As used herein, the term “biocompatible” means a material the body generally accepts without a significant immune response/rejection or excessive fibrosis. In some embodiments, some immune response and/or fibrosis is desired. In other embodiments, vascularization is desired. In other embodiments, vascularization is not desired.

In some embodiments, the bone cage is implanted in a subject selected from the group consisting of mammal, reptile, bird, amphibian, and fish. In some embodiments, the subject is selected from the group consisting of domesticated, wild, research, zoo, sports, pet, primate, marine, and farm animals. In some embodiments, the animal is a mammal. In some embodiments, the mammal is a human. In other embodiments, the primate is a human. Animals include, but are not limited to, bovine, porcine, swine, ovine, murine, canine, avian, feline, equine, or rodent animals. Domesticated and/or farm animals include, but are not limited to, chickens, horses, cattle, pigs, sheep, donkeys, mules, rabbits, goats, ducks, geese, chickens, and turkeys. Wild animals include, but are not limited to, non-human primates, bear, deer, elk, raccoons, squirrels, wolves, coyotes, opossums, foxes, skunks, and cougars. Research animals include, but are not limited to, rats, mice, hamsters, guinea pigs, rabbits, pigs, dogs, cats and non-human primates. Pets include, but are not limited to, dogs, cats, gerbils, hamsters, guinea pigs and rabbits. Reptiles include, but are not limited to, snakes, lizards, alligators, crocodiles, iguanas, and turtles. Avian animals include, but are not limited to, chickens, ducks, geese, owls, sea gulls, eagles, hawks, and falcons. Fish include, but are not limited to, farm-raised, wild, pelagic, coastal, sport, commercial, fresh water, salt water, and tropical. Marine animals include, but are not limited to, whales, sharks, seals, sea lions, walruses, penguins, dolphins, and fish.

As used herein, the term “cage” or “structure” means a rigid, semi-rigid, or otherwise structurally supportive structure with at least one external wall, and at least one internal cavity within which, for example, a semi-permeable membrane and/or one or more living cells or tissues and/or one or more biologically active molecules can be placed. In some embodiments, the one or more living cells or tissues and/or one or more biologically active molecules do not include bone tissue. The external wall can be any shape, including but not limited to, spherical, oval, rectangular, square, trapezoidal or modified versions of these shapes. The internal cavity can also be any shape, including but not limited to, spherical, oval, rectangular, square, trapezoidal or modified versions of these shapes. Moreover, the internal cavity may include one or more portions that may be in fluid or similar communication or may be isolated.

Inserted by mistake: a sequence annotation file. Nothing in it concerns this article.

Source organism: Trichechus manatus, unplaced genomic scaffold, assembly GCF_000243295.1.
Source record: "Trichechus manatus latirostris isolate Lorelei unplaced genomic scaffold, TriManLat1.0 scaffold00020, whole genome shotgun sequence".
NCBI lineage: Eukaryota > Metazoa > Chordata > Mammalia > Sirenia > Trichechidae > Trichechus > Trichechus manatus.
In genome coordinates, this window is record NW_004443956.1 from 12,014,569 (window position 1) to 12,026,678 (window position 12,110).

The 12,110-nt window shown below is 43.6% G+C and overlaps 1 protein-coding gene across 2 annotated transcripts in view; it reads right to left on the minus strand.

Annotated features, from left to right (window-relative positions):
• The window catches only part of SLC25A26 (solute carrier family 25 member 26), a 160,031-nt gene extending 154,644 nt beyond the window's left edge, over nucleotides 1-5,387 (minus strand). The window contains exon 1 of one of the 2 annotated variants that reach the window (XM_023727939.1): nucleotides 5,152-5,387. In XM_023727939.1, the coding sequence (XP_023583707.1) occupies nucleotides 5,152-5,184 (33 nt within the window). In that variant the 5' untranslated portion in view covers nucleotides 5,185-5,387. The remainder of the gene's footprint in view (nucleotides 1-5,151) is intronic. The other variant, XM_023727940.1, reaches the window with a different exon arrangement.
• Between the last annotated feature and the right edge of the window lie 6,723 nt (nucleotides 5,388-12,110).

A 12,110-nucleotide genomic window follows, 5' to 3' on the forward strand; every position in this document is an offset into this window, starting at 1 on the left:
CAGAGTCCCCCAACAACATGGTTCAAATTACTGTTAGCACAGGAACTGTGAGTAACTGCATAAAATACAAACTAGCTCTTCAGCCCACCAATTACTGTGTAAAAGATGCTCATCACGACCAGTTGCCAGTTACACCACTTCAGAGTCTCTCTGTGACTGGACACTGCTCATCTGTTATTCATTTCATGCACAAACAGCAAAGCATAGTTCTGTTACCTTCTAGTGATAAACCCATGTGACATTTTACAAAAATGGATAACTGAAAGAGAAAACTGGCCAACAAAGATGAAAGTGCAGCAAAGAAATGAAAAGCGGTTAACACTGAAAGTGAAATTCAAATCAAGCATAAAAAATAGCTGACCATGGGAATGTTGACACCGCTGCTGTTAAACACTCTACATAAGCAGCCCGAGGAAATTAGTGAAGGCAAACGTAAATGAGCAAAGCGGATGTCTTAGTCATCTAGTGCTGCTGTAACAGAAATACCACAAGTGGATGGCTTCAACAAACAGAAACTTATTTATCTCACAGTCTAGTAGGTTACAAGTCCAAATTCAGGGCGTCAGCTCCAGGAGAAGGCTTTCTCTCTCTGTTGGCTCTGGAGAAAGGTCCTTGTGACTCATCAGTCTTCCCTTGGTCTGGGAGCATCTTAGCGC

In some embodiments, the external wall is approximately any dimension, preferably an integer μm from 1 to 1,000 including, but not limited to, 2 μm, 3 μm, 4 μm, 5 μm, 8 μm, 10 μm, 12 μm, 15 μm, 20 μm, 25 μm, 50 μm, 100 μm, 200 μm, 300 μm, 500 μm, 600 μm, 800 μm and 1,000 μm. In other embodiments, the external wall is approximately 1 μm to 1,000 μm, 2 μm to 500 μm, 3 μm to 250 μm, 4 μm to 100 μm, 5 μm to 50 μm, 5 μm to 10 μm, 2 μm to 20 μm, 1 μm to 50 μm, 5 μm to 25 μm, or 2 μm to 8 μm in width. In some embodiments, the width is not uniform throughout the structure.

In some embodiments, the diameter of the internal cavity is approximately any integer μm from 1 to 1,000 including, but not limited to, 2 μm, 3 μm, 4 μm, 5 μm, 8 μm, 10 μm, 12 μm, 15 μm, 20 μm, 25 μm, 50 μm, 100 μm, 200 μm, 300 μm, 500 μm, 600 μm, 800 μm or 1,000 μm. In other embodiments, the diameter is approximately 1 μm to 1,000 μm, 2 μm to 800 μm, 5 μm to 750 μm, 10 μm to 500 μm, 20 μm to 250 μm, 10 μm to 100 μm, 5 μm to 50 μm, 1 μm to 10 μm, 2 μm to 20 μm, 1 μm to 50 μm, 50 μm to 500 μm, or 250 μm to 1,000 μm in width. In some embodiments, the internal diameter is not uniform throughout the structure.